Spring is finally here following a long, cold and wet winter (with snow falling at the higher elevations). As a result of the long winter weather budbreak was delayed in many vineyards, but the 2019 vintage is now going strong!
May 1: Chardonnay Panel
A technical discussion on making and growing Chardonnay in the Santa Cruz Mountains with, from left to right: Jeff Brinkman, Rhys Vineyards; Bradley Brown, Big Basin Vineyards; Jeffrey Patterson, Mount Eden; Eric Baugher, Ridge.
Monday, Jan. 28, 3:00pm: Floor Management, with Deac Jones, Andaman-AG, and Michael Terrien, Union Vineyard
For more information on meetings, contact email@example.com
See recent meetings on the Meetings page here
Industry Conferences/Educational Opportunities
- WiVi: March 13, Paso Robles: annual central coast wine and viticulture conference and trade show sponsored by Wine Business Monthly. More information and registration here. VASCM members can benefit with a special member-only savings. Use the code Association19 to receive a $100 registration discount; also includes free pass to trade show. Early bird rate of $295 (less the $100 member discount = $195) – before Feb. 15.
Membership dues are only $50 annually and are due at the beginning of the year. Membership is open to those sharing an interest in viticulture in the Santa Cruz Mountains. Please download the Membership Application from the Membership page here (and please include the form with renewals in order to convey any changes).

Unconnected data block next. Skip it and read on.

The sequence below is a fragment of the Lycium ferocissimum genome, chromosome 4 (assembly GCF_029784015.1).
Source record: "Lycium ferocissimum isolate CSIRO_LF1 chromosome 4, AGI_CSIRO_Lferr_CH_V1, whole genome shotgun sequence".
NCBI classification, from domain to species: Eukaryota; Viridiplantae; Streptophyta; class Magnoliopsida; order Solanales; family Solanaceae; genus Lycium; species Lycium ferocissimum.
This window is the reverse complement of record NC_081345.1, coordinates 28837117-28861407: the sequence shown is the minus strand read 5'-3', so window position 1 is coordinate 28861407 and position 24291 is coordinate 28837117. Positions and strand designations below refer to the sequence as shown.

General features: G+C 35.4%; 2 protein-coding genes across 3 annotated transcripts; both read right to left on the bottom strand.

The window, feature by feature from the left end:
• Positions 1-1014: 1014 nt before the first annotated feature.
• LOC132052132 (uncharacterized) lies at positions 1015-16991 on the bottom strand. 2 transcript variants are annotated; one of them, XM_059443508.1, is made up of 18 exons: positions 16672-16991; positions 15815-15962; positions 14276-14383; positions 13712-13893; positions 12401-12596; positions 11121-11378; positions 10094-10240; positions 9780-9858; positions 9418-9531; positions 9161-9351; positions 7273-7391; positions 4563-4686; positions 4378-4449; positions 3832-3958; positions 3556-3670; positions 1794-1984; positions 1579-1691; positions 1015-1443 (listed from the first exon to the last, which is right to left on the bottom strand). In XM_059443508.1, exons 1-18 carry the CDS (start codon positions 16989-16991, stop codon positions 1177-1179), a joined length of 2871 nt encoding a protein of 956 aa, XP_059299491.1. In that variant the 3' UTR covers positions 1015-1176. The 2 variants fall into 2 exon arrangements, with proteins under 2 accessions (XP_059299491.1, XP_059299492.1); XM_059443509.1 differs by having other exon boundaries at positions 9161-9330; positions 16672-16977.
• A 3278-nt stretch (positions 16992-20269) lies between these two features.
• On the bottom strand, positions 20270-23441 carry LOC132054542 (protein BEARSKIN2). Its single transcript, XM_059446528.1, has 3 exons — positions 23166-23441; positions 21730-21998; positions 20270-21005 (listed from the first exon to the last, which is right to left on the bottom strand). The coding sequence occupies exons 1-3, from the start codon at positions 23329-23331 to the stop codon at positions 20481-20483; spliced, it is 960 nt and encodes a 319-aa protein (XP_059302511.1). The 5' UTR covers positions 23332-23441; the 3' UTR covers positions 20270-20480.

To serve the common interests of all Santa Cruz Mountains appellation winegrape producers, and to enhance the quality, profitability and reputation of winegrape production in the appellation through promotion and education.
Vice President: Ken Swegles, Rhizos Viticulture
Secretary: June Salsbury, Spring Hollow Vineyard
Treasurer: Rick Clarke, Empty Nest Vineyard
- Postal address
- P.O. Box 933, Soquel, CA 95073-0933
- Electronic mail
- General Information: firstname.lastname@example.org
The 2018 vintage by and large is seeing excellent crop loads and stellar quality. Cool temps from early Sept. on allowed for long hang time and for many a delayed harvest that developed fruit flavors. However, the myriad microclimates of the mountains makes it difficult to generalize, and a warm August precipitated ripening and harvest for some. Growers and winemakers are excited by the 2018 vintage and what it promises in the bottle!